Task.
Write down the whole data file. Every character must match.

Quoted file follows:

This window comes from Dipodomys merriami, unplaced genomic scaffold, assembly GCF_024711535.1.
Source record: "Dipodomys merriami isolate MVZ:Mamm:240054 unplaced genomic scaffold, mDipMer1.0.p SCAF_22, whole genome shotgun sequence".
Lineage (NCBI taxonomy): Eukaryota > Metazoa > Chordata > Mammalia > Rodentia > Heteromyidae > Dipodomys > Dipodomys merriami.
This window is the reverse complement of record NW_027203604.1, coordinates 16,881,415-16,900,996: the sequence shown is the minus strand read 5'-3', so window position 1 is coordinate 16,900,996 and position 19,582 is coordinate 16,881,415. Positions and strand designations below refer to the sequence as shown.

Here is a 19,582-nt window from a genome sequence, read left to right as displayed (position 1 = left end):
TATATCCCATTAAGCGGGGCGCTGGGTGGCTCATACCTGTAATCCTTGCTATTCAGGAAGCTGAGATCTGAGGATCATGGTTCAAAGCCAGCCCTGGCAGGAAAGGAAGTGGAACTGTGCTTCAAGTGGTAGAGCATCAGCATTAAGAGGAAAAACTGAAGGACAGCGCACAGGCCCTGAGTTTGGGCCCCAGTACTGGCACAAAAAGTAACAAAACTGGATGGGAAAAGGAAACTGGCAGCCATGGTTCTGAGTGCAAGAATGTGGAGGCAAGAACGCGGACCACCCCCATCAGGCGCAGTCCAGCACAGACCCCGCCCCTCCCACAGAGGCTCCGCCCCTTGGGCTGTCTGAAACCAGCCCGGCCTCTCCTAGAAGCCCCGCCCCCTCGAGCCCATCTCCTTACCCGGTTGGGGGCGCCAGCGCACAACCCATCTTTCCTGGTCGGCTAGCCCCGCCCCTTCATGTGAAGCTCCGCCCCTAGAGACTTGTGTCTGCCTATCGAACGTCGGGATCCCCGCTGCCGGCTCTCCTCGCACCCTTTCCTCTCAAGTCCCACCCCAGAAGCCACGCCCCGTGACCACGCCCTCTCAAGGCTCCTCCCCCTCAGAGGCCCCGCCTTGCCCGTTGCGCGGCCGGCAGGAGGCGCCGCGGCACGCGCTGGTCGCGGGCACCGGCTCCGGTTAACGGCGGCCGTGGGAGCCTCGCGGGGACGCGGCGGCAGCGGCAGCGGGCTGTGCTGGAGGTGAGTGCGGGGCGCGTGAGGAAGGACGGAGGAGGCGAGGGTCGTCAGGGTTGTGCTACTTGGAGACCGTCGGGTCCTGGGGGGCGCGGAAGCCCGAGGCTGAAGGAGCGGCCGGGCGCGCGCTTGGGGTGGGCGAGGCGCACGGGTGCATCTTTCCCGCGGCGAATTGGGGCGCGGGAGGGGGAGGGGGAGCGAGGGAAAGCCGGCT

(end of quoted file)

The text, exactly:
This window comes from Dipodomys merriami, unplaced genomic scaffold, assembly GCF_024711535.1.
Source record: "Dipodomys merriami isolate MVZ:Mamm:240054 unplaced genomic scaffold, mDipMer1.0.p SCAF_22, whole genome shotgun sequence".
Lineage (NCBI taxonomy): Eukaryota > Metazoa > Chordata > Mammalia > Rodentia > Heteromyidae > Dipodomys > Dipodomys merriami.
This window is the reverse complement of record NW_027203604.1, coordinates 16,881,415-16,900,996: the sequence shown is the minus strand read 5'-3', so window position 1 is coordinate 16,900,996 and position 19,582 is coordinate 16,881,415. Positions and strand designations below refer to the sequence as shown.

Here is a 19,582-nt window from a genome sequence, read left to right as displayed (position 1 = left end):
TATATCCCATTAAGCGGGGCGCTGGGTGGCTCATACCTGTAATCCTTGCTATTCAGGAAGCTGAGATCTGAGGATCATGGTTCAAAGCCAGCCCTGGCAGGAAAGGAAGTGGAACTGTGCTTCAAGTGGTAGAGCATCAGCATTAAGAGGAAAAACTGAAGGACAGCGCACAGGCCCTGAGTTTGGGCCCCAGTACTGGCACAAAAAGTAACAAAACTGGATGGGAAAAGGAAACTGGCAGCCATGGTTCTGAGTGCAAGAATGTGGAGGCAAGAACGCGGACCACCCCCATCAGGCGCAGTCCAGCACAGACCCCGCCCCTCCCACAGAGGCTCCGCCCCTTGGGCTGTCTGAAACCAGCCCGGCCTCTCCTAGAAGCCCCGCCCCCTCGAGCCCATCTCCTTACCCGGTTGGGGGCGCCAGCGCACAACCCATCTTTCCTGGTCGGCTAGCCCCGCCCCTTCATGTGAAGCTCCGCCCCTAGAGACTTGTGTCTGCCTATCGAACGTCGGGATCCCCGCTGCCGGCTCTCCTCGCACCCTTTCCTCTCAAGTCCCACCCCAGAAGCCACGCCCCGTGACCACGCCCTCTCAAGGCTCCTCCCCCTCAGAGGCCCCGCCTTGCCCGTTGCGCGGCCGGCAGGAGGCGCCGCGGCACGCGCTGGTCGCGGGCACCGGCTCCGGTTAACGGCGGCCGTGGGAGCCTCGCGGGGACGCGGCGGCAGCGGCAGCGGGCTGTGCTGGAGGTGAGTGCGGGGCGCGTGAGGAAGGACGGAGGAGGCGAGGGTCGTCAGGGTTGTGCTACTTGGAGACCGTCGGGTCCTGGGGGGCGCGGAAGCCCGAGGCTGAAGGAGCGGCCGGGCGCGCGCTTGGGGTGGGCGAGGCGCACGGGTGCATCTTTCCCGCGGCGAATTGGGGCGCGGGAGGGGGAGGGGGAGCGAGGGAAAGCCGGCT